A working pump jack sits among wind turbines that cover the landscape south of Sweetwater. A new Electric Reliability Council of Texas analysis shows that lost wind power generation was a smaller component of the Texas power crisis than initially estimated.

Credit: Mark Graham for The Texas Tribune

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An updated analysis of February’s Texas power crisis by experts at the Electric Reliability Council of Texas shows that lost wind power generation was a small component of the huge losses in electric generation that plunged much of the state into darkness during the severe cold weather.

While Texas Republicans were quick to blame renewable energy during the storm — and have continued to target renewable energy for reform during this year’s legislative session — a recently updated report on the causes of generator outages during the week of Feb. 14 show that the most significant cause of the low power supply to the grid came from natural gas plants shutting down or reducing electricity production due to cold weather, equipment failures and natural gas shortages.

In ERCOT’s first preliminary report on the causes of the power crisis, released in early April, the grid operator included a chart that appeared to show power generation losses from wind as just slightly smaller than natural gas generation losses that week. But that analysis used the capacity of the state’s wind turbines to generate electricity, not what wind turbines would have actually generated if not for the outages.

Wind power feeds into the grid depending on weather conditions, and renewable energy sources typically have much higher potential to generate electricity than what is actually produced on a day-to-day basis; sometimes renewable power generates a lot and at other times none or very little. ERCOT uses detailed weather forecasts to estimate how much wind and solar power will be available to the grid.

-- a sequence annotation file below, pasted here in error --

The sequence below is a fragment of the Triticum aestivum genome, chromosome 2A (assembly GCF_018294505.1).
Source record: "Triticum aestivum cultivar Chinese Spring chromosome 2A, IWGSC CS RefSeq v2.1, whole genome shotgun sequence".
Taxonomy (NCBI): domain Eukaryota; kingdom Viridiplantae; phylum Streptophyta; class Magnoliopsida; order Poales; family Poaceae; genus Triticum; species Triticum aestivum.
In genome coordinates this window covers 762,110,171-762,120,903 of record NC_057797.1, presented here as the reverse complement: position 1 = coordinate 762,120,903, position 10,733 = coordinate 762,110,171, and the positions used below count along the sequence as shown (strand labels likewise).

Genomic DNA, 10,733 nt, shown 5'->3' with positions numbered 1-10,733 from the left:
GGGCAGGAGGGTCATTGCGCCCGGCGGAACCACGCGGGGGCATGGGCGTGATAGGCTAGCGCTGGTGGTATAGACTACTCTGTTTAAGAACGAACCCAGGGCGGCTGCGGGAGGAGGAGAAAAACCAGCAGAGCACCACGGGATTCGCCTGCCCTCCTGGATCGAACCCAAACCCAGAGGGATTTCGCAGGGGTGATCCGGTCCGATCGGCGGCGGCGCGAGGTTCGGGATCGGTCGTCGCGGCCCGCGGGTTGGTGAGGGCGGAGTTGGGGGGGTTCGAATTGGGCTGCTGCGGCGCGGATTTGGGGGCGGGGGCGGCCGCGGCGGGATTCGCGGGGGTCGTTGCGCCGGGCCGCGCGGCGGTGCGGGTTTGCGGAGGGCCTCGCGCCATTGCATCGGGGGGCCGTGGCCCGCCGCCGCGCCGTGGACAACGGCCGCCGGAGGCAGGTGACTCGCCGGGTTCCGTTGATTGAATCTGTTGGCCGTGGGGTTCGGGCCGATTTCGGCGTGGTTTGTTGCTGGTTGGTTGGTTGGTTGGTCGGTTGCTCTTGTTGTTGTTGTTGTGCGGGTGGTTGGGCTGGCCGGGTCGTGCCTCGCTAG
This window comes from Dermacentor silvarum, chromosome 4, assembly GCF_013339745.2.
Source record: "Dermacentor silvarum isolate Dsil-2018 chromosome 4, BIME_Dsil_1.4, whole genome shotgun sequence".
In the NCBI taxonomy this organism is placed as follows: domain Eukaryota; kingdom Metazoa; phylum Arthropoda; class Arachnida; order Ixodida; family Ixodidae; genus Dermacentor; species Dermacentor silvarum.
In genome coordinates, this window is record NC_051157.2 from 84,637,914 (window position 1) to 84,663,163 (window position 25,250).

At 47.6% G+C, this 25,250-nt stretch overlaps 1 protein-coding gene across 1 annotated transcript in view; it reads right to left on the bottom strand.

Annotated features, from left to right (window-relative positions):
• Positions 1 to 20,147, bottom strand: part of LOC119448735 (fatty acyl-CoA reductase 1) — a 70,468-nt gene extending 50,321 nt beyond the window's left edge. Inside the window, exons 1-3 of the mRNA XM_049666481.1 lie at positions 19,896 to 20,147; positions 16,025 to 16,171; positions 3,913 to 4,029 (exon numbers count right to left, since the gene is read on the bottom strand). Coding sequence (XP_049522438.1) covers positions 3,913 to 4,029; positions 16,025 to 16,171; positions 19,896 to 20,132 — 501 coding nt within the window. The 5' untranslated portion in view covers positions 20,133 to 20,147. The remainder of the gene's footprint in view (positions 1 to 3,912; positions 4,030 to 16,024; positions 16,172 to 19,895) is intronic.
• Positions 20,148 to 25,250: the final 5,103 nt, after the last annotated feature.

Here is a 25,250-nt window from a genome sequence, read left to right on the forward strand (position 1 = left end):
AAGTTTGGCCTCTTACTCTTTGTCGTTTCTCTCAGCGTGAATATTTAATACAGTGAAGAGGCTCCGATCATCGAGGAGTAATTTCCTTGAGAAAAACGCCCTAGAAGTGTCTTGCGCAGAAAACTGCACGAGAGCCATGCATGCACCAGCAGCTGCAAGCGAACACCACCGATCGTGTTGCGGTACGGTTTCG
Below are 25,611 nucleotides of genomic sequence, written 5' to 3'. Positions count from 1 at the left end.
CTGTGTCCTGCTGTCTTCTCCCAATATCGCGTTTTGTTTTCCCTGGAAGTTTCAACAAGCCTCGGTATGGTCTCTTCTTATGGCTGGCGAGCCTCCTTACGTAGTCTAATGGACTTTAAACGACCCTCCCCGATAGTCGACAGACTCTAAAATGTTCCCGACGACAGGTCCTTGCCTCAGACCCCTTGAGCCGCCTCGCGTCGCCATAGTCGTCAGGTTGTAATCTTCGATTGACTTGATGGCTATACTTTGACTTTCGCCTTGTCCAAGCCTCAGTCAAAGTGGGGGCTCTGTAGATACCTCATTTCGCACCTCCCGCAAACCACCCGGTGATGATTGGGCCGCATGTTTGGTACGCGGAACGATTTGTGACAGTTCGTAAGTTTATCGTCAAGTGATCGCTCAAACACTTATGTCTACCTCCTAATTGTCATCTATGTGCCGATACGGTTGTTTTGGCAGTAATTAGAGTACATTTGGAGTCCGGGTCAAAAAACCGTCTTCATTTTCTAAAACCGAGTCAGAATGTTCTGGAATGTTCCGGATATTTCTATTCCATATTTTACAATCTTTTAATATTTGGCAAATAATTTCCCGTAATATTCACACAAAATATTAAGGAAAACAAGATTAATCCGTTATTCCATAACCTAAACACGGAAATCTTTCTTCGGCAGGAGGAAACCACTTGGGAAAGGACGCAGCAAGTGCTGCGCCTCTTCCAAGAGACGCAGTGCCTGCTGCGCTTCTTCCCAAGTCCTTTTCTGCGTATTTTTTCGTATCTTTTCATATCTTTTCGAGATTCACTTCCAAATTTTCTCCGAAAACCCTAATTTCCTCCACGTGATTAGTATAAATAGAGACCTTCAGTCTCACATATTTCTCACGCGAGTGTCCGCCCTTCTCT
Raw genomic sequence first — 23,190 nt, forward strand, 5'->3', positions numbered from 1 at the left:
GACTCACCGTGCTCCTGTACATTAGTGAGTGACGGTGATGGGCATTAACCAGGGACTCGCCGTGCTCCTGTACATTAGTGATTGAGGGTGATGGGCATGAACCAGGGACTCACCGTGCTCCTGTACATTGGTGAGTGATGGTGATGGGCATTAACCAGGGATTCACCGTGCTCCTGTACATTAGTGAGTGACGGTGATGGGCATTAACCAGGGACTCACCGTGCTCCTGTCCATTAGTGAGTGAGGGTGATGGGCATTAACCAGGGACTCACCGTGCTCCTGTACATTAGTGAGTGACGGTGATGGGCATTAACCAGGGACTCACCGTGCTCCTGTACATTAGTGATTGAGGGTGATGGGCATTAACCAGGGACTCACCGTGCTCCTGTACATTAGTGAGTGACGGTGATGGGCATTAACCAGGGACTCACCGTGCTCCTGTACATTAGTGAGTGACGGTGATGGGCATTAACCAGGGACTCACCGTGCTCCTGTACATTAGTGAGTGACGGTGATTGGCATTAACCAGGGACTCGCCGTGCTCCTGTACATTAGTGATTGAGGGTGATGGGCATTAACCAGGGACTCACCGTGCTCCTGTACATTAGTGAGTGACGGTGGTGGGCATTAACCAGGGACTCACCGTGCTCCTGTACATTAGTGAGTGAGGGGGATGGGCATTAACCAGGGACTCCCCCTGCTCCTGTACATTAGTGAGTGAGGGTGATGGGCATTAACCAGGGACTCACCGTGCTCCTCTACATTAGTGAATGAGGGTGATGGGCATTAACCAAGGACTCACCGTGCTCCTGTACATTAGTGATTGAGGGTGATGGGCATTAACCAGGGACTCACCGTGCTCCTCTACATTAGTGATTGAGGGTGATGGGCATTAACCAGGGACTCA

In the updated analysis included in a Wednesday ERCOT meeting, the grid operator calculated that for the week of Feb. 14, natural gas power losses were several times that of wind generation.

More than 100 people died in the Texas power crisis, which could become the most expensive disaster in state history as the costs continue to be tallied.

The analysis also provided a more detailed picture of the reasons for natural gas outages, showing that disruptions in natural gas supply to the plants were a bigger share of the outages than initially estimated. Still, weather-related problems and equipment problems remained the biggest reasons for natural gas plant outages.

Natural gas fuel and transportation companies have recently posted huge profits in the aftermath of the Texas power crisis. Kinder Morgan, one of Texas’ largest pipeline companies, posted a more than $1 billion profit in the first quarter due to the power crisis, a result of voluntarily cutting power back and selling gas at inflated prices.

Meanwhile, companies in the power sector have faced big losses in the aftermath of the storm. Vistra Corp. said it lost more than $1 billion during the crisis; the power giant primarily blamed the losses on high natural gas prices for plants, reporting that it spent more than twice what it usually spends in a year on natural gas during the week of the storm.

The big financial losers and winners since February have sparked a financial crisis in Texas’ electricity market that lawmakers have struggled to contend with; rescue bills to prevent companies from shuttering generation and staving off pass-through costs to customers are expected to be taken up by the Texas House on Monday.

The Texas Tribune

The Texas Tribune is the only member-supported, digital-first, nonpartisan media organization that informs Texans — and engages with them — about public policy, politics, government and statewide issues.

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